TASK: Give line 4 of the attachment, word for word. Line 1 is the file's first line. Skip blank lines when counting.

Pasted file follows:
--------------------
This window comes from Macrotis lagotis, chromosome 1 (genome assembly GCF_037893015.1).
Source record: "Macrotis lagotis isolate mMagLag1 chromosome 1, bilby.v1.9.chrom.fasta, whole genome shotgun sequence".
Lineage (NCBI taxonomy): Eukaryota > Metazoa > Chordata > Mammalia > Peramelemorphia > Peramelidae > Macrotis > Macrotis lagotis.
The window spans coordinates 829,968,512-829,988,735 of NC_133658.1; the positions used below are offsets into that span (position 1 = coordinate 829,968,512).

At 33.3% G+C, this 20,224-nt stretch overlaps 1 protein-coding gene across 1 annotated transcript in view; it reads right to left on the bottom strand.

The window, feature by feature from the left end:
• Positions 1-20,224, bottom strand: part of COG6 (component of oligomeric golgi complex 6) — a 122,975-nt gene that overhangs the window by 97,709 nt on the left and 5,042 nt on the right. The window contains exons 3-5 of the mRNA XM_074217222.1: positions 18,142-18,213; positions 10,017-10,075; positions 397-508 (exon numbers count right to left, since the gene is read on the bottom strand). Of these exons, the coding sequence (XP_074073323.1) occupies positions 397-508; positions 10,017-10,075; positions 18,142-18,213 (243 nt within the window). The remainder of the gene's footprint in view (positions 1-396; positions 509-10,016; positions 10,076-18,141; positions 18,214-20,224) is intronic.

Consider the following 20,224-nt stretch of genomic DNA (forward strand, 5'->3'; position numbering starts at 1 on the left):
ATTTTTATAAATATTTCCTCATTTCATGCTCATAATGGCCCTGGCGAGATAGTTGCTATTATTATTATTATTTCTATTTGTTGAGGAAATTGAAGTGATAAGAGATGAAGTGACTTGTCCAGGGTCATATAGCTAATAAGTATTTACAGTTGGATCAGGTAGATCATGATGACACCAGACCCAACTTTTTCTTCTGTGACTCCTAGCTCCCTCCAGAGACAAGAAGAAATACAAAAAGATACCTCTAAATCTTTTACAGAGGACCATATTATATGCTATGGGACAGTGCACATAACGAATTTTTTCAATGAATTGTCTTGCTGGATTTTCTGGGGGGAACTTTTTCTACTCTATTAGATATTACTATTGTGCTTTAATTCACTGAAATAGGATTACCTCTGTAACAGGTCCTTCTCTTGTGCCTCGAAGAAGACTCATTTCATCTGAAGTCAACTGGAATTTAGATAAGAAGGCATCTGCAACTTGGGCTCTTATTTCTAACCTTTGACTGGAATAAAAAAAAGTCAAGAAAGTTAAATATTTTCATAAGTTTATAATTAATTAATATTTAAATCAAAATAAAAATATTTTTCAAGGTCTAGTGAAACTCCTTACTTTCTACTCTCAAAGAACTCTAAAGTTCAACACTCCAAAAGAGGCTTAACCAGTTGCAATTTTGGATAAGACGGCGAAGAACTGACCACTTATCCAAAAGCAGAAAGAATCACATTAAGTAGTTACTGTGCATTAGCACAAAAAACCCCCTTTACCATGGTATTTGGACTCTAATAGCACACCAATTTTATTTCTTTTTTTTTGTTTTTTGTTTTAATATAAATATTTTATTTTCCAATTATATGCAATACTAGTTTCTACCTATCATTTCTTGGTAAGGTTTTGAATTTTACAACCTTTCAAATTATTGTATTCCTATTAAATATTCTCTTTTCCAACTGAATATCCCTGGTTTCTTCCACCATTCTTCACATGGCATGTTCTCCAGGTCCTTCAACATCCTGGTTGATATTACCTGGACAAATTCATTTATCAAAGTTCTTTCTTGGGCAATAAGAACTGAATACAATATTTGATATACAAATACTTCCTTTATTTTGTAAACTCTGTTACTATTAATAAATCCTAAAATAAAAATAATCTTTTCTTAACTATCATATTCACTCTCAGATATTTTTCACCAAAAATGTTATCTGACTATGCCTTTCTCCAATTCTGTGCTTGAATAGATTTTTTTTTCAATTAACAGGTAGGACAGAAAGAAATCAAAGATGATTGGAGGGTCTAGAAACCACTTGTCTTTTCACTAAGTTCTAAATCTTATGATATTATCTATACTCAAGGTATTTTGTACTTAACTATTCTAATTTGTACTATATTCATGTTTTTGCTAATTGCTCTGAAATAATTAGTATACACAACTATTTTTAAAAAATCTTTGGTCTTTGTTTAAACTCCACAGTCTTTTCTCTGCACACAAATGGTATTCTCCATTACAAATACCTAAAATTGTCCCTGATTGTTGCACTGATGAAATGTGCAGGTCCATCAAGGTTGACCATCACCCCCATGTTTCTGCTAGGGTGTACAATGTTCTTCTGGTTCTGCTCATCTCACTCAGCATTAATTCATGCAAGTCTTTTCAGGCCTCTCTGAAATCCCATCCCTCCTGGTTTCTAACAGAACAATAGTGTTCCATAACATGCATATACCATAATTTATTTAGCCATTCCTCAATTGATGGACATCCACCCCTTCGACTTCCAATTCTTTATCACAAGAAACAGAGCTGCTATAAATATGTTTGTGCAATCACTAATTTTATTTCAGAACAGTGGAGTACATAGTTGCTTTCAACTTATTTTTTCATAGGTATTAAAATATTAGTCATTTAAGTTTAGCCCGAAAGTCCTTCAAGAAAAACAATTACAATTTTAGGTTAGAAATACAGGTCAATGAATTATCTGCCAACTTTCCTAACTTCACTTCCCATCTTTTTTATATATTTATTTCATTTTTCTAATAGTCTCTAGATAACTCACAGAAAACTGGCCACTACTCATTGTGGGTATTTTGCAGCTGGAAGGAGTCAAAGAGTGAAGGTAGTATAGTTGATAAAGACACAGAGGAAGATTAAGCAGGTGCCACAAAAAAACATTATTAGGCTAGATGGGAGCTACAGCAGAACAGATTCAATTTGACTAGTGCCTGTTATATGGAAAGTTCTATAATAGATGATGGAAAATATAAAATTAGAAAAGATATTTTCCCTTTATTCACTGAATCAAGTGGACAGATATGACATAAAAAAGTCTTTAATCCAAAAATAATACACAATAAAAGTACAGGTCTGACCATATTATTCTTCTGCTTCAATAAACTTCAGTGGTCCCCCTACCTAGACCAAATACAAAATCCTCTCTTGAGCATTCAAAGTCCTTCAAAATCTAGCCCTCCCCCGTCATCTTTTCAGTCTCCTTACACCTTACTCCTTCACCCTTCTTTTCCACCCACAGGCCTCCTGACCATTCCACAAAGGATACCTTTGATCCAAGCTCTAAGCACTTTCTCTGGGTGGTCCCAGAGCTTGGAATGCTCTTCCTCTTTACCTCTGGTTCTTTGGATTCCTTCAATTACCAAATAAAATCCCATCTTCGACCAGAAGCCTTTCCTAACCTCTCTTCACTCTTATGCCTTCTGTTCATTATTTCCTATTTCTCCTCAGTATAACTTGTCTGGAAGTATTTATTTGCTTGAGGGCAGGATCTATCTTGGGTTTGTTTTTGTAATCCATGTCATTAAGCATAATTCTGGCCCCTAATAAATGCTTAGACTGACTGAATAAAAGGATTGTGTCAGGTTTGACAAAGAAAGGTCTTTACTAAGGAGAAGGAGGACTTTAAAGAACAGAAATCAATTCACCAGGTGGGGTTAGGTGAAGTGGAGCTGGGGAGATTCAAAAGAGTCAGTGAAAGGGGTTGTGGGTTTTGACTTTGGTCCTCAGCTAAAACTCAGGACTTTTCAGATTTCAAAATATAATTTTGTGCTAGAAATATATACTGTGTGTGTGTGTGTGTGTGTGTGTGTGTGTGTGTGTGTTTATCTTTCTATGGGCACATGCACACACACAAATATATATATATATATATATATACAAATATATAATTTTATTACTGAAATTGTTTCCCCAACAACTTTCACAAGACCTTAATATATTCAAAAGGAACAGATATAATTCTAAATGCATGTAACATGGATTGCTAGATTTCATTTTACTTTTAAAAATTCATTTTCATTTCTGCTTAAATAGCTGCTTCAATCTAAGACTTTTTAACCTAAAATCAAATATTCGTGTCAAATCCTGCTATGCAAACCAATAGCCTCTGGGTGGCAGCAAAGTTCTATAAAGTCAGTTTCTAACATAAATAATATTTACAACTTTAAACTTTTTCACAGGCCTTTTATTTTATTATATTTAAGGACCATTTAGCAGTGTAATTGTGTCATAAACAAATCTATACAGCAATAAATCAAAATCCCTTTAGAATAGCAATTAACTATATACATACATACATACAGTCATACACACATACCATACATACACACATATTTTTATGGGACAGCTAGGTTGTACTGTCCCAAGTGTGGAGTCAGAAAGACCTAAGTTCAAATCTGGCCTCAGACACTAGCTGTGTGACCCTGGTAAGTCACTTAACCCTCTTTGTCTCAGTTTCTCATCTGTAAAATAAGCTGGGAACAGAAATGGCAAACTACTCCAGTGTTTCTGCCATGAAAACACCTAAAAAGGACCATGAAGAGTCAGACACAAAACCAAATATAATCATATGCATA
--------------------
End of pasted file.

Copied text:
The window spans coordinates 829,968,512-829,988,735 of NC_133658.1; the positions used below are offsets into that span (position 1 = coordinate 829,968,512).